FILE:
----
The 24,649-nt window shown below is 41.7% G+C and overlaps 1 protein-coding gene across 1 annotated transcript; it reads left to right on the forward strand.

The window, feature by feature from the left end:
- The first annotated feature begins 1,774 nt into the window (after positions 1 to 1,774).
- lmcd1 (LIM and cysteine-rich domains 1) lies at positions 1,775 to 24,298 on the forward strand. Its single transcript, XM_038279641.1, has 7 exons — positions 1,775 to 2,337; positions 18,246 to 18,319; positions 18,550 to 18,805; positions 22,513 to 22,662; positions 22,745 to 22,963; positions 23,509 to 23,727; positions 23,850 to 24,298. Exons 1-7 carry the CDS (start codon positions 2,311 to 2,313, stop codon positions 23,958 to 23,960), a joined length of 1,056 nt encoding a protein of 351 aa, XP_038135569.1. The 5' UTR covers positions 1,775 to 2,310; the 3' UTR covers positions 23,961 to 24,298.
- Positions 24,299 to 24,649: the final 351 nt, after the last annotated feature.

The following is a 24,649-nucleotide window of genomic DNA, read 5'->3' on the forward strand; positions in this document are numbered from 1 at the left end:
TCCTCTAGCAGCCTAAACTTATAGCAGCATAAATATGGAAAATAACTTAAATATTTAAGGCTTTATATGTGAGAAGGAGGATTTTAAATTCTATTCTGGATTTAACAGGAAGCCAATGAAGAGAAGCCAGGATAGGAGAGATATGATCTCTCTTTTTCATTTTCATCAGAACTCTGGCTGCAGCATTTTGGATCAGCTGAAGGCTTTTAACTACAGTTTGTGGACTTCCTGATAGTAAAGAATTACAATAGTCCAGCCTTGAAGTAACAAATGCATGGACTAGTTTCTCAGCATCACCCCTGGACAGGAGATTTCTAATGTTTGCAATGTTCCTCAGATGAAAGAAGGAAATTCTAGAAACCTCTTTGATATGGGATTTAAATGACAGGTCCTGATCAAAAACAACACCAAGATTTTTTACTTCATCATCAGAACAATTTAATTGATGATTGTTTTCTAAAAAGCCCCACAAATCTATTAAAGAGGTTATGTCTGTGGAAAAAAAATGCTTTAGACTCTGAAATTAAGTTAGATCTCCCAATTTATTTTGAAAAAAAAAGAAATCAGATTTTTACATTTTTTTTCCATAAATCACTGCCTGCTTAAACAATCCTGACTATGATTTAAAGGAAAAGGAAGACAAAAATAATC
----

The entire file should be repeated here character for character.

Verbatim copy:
The 24,649-nt window shown below is 41.7% G+C and overlaps 1 protein-coding gene across 1 annotated transcript; it reads left to right on the forward strand.

The window, feature by feature from the left end:
- The first annotated feature begins 1,774 nt into the window (after positions 1 to 1,774).
- lmcd1 (LIM and cysteine-rich domains 1) lies at positions 1,775 to 24,298 on the forward strand. Its single transcript, XM_038279641.1, has 7 exons — positions 1,775 to 2,337; positions 18,246 to 18,319; positions 18,550 to 18,805; positions 22,513 to 22,662; positions 22,745 to 22,963; positions 23,509 to 23,727; positions 23,850 to 24,298. Exons 1-7 carry the CDS (start codon positions 2,311 to 2,313, stop codon positions 23,958 to 23,960), a joined length of 1,056 nt encoding a protein of 351 aa, XP_038135569.1. The 5' UTR covers positions 1,775 to 2,310; the 3' UTR covers positions 23,961 to 24,298.
- Positions 24,299 to 24,649: the final 351 nt, after the last annotated feature.

The following is a 24,649-nucleotide window of genomic DNA, read 5'->3' on the forward strand; positions in this document are numbered from 1 at the left end:
TCCTCTAGCAGCCTAAACTTATAGCAGCATAAATATGGAAAATAACTTAAATATTTAAGGCTTTATATGTGAGAAGGAGGATTTTAAATTCTATTCTGGATTTAACAGGAAGCCAATGAAGAGAAGCCAGGATAGGAGAGATATGATCTCTCTTTTTCATTTTCATCAGAACTCTGGCTGCAGCATTTTGGATCAGCTGAAGGCTTTTAACTACAGTTTGTGGACTTCCTGATAGTAAAGAATTACAATAGTCCAGCCTTGAAGTAACAAATGCATGGACTAGTTTCTCAGCATCACCCCTGGACAGGAGATTTCTAATGTTTGCAATGTTCCTCAGATGAAAGAAGGAAATTCTAGAAACCTCTTTGATATGGGATTTAAATGACAGGTCCTGATCAAAAACAACACCAAGATTTTTTACTTCATCATCAGAACAATTTAATTGATGATTGTTTTCTAAAAAGCCCCACAAATCTATTAAAGAGGTTATGTCTGTGGAAAAAAAATGCTTTAGACTCTGAAATTAAGTTAGATCTCCCAATTTATTTTGAAAAAAAAAGAAATCAGATTTTTACATTTTTTTTCCATAAATCACTGCCTGCTTAAACAATCCTGACTATGATTTAAAGGAAAAGGAAGACAAAAATAATC